Unfortunately, my first foray into hip-hop in middle school began with some regrettable dabbling in the world of mid-2000’s ringtone rap (long live “Kiss Kiss” and “Crank That”). By that time, Jay-Z had reconsidered “fading into black,” as he suggested he would on his short-lived retirement record, The Black Album. In 2006, he returned to the rap game with Kingdom Come, a staid release that was probably the least cool record from an artist who once bragged about inventing swag (there’s a song called “30 Something,” if that’s any indication of how outdated this album sounded, even when it first came out). Then came American Gangster, a far more polished concept album, and a curiously low-key project (it wasn’t even on iTunes for several years) from a rapper who usually revels in the grandiose. The thing is, Jay-Z isn’t low-key, at least in his sense of musical spectacle. He’s not uncool, and I’m pretty sure he went into the studio for The Blueprint 3 sessions with the firm conviction to never make another “30 Something” or “Beach Chair” ever again. The result was the commercially successful, if critically divisive, Blueprint 3.
The Blueprint 3 was the second rap album I ever bought (the first was Lil Wayne’s Tha Carter III, which will always merit 1000 fire emoijis.) So, yes, it holds a special significance to me. I remember listening to the searing horns and vicious guitar riff of “D.O.A. (Death of Auto-Tune)” cut through the speakers in the car with my dad while we drove to my younger brother’s travel soccer game on a dismally rainy day. With its opening stanza, the track shattered everything I had begun to suspect about the god-awful state of hip-hop at the time: “This is anti autotune/death of the ringtone/This ain’t for iTunes/This ain’t for sing-alongs.”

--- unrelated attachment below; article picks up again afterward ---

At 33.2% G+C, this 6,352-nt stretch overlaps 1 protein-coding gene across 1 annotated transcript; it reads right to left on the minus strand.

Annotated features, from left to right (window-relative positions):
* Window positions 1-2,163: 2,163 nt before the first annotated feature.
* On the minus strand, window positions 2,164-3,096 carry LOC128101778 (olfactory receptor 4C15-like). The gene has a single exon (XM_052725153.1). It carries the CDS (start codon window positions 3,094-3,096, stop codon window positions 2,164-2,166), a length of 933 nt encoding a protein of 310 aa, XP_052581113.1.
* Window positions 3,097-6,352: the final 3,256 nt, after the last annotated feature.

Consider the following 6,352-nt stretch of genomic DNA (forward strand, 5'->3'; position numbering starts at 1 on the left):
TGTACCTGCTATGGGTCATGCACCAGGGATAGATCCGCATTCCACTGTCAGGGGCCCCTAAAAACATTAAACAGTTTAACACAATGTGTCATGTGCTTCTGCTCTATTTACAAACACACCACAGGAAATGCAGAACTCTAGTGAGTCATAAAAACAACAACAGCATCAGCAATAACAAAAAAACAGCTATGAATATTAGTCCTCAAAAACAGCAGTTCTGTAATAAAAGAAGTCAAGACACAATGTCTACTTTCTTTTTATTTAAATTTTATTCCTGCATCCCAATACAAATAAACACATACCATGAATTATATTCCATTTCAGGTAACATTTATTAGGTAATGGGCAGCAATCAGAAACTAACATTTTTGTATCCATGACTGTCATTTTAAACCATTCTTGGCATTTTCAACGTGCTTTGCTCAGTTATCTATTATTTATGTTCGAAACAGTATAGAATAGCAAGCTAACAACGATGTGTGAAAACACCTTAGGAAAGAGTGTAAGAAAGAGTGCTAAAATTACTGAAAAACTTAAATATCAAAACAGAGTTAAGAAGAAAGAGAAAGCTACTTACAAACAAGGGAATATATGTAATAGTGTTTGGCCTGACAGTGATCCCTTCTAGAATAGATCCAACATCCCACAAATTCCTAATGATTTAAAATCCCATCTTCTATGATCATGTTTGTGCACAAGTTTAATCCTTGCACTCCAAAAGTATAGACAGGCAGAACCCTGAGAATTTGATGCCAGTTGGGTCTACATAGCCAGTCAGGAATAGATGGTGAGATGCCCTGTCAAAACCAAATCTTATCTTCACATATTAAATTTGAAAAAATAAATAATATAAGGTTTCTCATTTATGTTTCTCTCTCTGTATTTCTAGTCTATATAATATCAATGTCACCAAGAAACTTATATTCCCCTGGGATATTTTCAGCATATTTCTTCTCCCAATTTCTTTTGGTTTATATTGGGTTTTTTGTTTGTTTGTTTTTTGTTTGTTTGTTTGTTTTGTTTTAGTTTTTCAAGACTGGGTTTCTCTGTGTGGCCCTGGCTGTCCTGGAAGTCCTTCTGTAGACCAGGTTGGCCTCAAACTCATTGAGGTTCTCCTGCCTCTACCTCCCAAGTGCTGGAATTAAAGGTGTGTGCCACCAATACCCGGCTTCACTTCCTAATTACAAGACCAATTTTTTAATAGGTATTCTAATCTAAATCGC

No matter what you have to say about The Blueprint 3, you can’t take “D.O.A.” away from me. I can’t understate how important and controversial that song was – not just to rap, but to the 2009 music scene in general. Every artist from Lil Wayne to Bone Thugs-n-Harmony jumped to remix it. Every conversation in hip-hop became historiographical in nature, and the discussion was no longer just about T-Pain or the robot music that dominated the airwaves, but instead about the state of the industry and its place in the progression of hip-hop. And that Kanye West produced the song after having just recorded an entire album using autotune—well, that was the most hilariously contradictory move of all. And, look, T-Pain had some bangers back in the day, but there’s really no doubt that someone needed to kill this trend.
I remembered adding “Run This Town” to the warm-up playlist of a dance class I had to take at the time. My teacher turned red and asked me to please turn it off after Kanye announced, “She got an ass that could swallow up a G-string.” I don’t think I even knew what a G-string was at the time.
Sure, “Run This Town” was a single built for the radio. It was a shameless corporate grab for the Billboard charts, and Jay-Z gets absolutely bodied by Kanye on it. But good Lord if it wasn’t the best version of what that type of song could be. From the “all black everything” verse, to Rihanna’s epic hook, to paying homage to Eric B, to the Maison Margiela references years before A$AP Rocky placed it into hip-hop culture, there’s no doubt that Jay brought his best here.